"We are not measured by the trials we meet -- only by those we overcome."
- - Spencer W. Kimball
November 10, 2014
The Golden Rule of Golden Brown Toast
by Sydney Bone

The first semester after we got married, Jarret and I started every school day with the dreaded 7:30 a.m. classes. Each morning, I rolled out of bed like a zombie and went through the stereotypical female morning routine. Meanwhile, my new husband was fully ready for the day before I was awake enough to see straight.

He made us breakfast and packed lunch. And without fail every morning, he burned my toast, while his was a perfectly cooked golden brown.

Since I’m rarely coherent before eight in the morning, it took me a few weeks to even notice his toasting treachery. At first, I didn’t let it bother me. Newlywed bliss will do that to you. And who was I to complain about hot breakfast every day?

But morning after morning of choking down charcoal-flavored food started to wear on me. It was completely contradictory — Jarret was selflessly waking up early to make breakfast, yet selfishly taking the good toast every single day. I began to wonder if he was using the toast as a way to silently vent his frustrations over something I had done.

Then one day, I snapped. Since we were still in the honeymoon phase, “I snapped” means I timidly asked him, “Honey, why do you burn my toast every morning? It’s kind of gross.”

“Oh,” he responded, “I thought you liked burnt toast.”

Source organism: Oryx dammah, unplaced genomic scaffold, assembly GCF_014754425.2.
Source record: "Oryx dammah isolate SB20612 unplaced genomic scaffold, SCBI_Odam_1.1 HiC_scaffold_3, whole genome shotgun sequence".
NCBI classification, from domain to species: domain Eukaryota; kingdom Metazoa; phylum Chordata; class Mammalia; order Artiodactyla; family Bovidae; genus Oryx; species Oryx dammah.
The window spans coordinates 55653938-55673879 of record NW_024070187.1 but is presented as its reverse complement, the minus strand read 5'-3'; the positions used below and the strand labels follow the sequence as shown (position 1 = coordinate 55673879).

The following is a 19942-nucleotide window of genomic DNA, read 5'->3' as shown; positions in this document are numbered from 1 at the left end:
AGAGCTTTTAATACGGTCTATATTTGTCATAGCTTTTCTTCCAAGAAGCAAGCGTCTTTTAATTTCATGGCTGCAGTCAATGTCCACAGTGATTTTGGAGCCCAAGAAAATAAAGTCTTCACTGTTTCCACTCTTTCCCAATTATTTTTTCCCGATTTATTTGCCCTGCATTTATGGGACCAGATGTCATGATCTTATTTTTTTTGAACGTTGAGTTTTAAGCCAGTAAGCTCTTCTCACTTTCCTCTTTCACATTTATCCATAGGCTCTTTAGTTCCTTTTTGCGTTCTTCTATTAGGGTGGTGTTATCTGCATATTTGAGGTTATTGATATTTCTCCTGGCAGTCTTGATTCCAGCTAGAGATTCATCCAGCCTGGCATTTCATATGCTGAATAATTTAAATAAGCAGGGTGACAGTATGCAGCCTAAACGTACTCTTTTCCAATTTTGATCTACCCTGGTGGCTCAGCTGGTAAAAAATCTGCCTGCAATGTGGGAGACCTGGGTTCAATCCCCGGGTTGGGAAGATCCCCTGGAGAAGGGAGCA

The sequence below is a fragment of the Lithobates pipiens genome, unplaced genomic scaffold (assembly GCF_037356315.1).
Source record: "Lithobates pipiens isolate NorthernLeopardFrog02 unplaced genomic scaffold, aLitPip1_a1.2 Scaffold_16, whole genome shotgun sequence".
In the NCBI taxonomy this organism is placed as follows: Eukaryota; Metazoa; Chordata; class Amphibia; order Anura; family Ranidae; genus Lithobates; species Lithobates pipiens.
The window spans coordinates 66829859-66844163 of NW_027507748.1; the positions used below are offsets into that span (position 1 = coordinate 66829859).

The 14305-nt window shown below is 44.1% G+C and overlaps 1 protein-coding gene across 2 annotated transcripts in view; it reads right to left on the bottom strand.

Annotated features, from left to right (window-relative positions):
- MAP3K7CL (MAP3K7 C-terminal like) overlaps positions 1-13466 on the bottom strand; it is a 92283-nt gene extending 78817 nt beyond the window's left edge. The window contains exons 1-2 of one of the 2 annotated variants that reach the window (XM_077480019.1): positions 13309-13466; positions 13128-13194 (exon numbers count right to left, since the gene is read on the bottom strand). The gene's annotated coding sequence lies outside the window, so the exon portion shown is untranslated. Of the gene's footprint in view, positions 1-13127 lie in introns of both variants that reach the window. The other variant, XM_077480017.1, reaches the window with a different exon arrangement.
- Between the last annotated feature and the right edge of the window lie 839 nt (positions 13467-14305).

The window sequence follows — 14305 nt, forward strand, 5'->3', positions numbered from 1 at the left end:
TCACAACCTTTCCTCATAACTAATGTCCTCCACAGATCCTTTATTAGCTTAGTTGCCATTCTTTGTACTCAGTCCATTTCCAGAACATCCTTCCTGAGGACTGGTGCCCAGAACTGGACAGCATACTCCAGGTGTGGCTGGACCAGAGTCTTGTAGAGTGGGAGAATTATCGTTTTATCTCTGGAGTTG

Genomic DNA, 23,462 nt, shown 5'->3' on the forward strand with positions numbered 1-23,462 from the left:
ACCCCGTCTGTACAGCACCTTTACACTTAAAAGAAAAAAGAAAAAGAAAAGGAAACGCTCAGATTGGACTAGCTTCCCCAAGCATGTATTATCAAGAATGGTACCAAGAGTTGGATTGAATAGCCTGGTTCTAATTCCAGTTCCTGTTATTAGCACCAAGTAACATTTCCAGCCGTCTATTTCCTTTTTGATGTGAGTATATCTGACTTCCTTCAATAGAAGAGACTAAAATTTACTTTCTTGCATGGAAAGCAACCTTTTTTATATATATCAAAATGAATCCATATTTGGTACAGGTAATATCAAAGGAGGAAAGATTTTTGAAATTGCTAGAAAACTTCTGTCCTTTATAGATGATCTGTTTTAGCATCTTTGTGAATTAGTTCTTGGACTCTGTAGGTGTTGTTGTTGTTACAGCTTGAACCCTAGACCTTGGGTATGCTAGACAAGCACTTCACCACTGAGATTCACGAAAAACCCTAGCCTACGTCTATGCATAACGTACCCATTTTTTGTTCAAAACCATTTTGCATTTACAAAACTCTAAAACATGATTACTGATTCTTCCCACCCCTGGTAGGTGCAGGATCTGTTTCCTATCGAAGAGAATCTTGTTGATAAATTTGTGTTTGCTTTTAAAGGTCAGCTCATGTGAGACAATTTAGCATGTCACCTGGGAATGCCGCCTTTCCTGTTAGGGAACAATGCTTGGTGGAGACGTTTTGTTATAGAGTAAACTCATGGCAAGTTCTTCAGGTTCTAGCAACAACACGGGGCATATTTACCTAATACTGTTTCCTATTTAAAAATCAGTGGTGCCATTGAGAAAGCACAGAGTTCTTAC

HUH? Nobody likes burnt toast. Some people choke it down with lots of milk. When I was a kid, my mom would scrape off worst of the burnt parts and make us eat the now-much-thinner-and-not-really-toasted-anymore weird bread. The smart people unceremoniously dump their singed breakfast into the garbage with a few choice words about the toaster, and then opt to have yogurt for breakfast instead.

Yeah, nobody likes burnt toast.

I questioned Jarret about his odd assumption, and it turned out that the majority of the toast Jarret had seen me eat was on the darker side. Toast is my in-a-hurry food. As I’m rushing around trying to get everything together so I can sprint out the door, I often don’t remember I’m planning on eating until I start to smell the smoke.

Jarret, on the other hand, is deliberate. Everything he does, he does for a reason. If he accidentally burns toast, he fixes the dial on the toaster so it doesn’t happen again. He leaves his keys, wallet and phone in the same place every day, so he knows exactly where to find them.

As he’s headed out the door, there is no frantic dash, simultaneously pulling on pants and digging for keys. He doesn’t often forget things, and he rarely makes the same mistake twice.

So naturally, Jarret assumed I always burned my toast because I liked it that way. That’s what he would do. As a thoughtful new husband, he gave me the breakfast he assumed I wanted.

Fast forward three years. I have learned to speak up when Jarret does something I don’t like. Jarret, for his part, understands me better. We still have a long way to go, but it’s been a fun journey so far.

Oh, and we bought a new toaster.

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About Sydney Bone

When Sydney Van Dyke was five years old, she wanted to be an inventor like her grandfather. She grew up surrounded by engineers and decided that was what she wanted to be as well.

She went to Utah State University to earn her BS in Biological Engineering. While there, she met and married fellow engineering student Jarret Bone. They are the proud parents of Emelia Rose, born the summer before they finished their senior year of school.

Sydney Bone is now adjusting to the change of pace that comes with being a stay-at-home mom. She loves having time for her family, with some leftover to explore the things she loves to do.

Sydney still wants to be like her grandfather, but she is now focused on emulating his kindness and generosity, rather than his impressive professional qualifications.

Sydney is currently serving as a gospel doctrine teacher in her home ward.

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